A recurrent theme in this blog is personal productivity. Sometimes it also takes in with it environmental productivity, by which I mean a judicious use of the finite resources at our disposal to get around our place in the world.

This is something we can all do pretty well in the city, where the infrastructure is there to help us. It’s much harder to pull it off in those more sparsely populated areas.

A friend of mine that I work with from time to time has what I would call a slender footprint – in the sense of his carbon footprint rather than the mark his shoe leaves.

He lives in a city, in the nicest part in his city. Most of what he needs on the weekends is within a few minutes’ walk. When he’s working in the office, he has a 5-minute walk to the bus, a 20-minute bus ride into the centre, and a 5-minute walk to the office. A door-to-door commute of 30 minutes, where he can work for 20 of them, is just about perfect.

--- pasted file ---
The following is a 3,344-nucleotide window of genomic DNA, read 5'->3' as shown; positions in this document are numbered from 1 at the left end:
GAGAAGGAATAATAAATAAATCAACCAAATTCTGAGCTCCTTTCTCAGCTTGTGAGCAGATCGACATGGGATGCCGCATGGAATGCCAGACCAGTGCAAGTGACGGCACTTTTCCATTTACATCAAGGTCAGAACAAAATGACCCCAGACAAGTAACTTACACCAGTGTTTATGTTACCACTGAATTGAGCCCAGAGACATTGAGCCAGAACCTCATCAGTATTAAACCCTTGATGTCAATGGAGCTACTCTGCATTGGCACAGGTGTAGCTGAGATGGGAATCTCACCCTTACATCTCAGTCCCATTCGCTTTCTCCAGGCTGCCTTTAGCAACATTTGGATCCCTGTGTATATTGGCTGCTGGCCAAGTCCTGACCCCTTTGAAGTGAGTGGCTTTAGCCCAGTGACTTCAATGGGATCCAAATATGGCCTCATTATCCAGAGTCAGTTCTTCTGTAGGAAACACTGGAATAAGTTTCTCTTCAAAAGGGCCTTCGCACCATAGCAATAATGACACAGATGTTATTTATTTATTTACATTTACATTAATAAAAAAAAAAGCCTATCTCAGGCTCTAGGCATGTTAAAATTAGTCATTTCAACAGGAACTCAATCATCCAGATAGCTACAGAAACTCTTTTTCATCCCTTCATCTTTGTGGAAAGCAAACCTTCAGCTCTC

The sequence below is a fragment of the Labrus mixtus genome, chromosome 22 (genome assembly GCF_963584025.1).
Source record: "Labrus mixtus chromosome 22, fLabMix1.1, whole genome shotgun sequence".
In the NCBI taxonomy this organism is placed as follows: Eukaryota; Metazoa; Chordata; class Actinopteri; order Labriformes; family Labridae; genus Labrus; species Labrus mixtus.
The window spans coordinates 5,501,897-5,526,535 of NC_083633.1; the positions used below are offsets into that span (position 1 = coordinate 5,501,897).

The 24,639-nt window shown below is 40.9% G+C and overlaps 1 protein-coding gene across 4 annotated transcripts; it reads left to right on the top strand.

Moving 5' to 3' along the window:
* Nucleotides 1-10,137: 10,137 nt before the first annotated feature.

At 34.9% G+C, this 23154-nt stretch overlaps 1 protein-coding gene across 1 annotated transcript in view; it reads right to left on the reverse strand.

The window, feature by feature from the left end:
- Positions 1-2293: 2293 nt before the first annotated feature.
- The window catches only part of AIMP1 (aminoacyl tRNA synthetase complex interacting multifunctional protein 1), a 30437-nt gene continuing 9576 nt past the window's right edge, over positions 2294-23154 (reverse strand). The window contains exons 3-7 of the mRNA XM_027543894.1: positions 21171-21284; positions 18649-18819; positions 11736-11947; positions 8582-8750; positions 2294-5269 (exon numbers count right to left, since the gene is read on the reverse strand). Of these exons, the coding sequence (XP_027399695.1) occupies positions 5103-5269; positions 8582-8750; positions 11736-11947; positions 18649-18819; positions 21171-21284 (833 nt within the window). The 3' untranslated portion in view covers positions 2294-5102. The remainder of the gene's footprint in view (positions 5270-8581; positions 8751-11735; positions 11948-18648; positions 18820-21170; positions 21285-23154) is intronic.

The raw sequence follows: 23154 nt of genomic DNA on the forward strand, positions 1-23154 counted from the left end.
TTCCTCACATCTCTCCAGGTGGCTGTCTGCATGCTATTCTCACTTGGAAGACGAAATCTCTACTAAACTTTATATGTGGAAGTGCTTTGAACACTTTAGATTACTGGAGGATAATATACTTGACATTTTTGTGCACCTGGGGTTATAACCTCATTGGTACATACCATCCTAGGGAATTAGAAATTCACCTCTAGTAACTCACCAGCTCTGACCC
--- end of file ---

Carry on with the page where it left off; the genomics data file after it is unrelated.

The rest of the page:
When he has to travel internationally for work, he can take the train or else a very affordable taxi to the airport. He has a car, but reckons he does no more than 1,000 miles a year in it, taken up by the occasional trip to the golf course or a trip to see the folks.

That’s what I call a slender footprint. Personal and environmental productivity at its finest.

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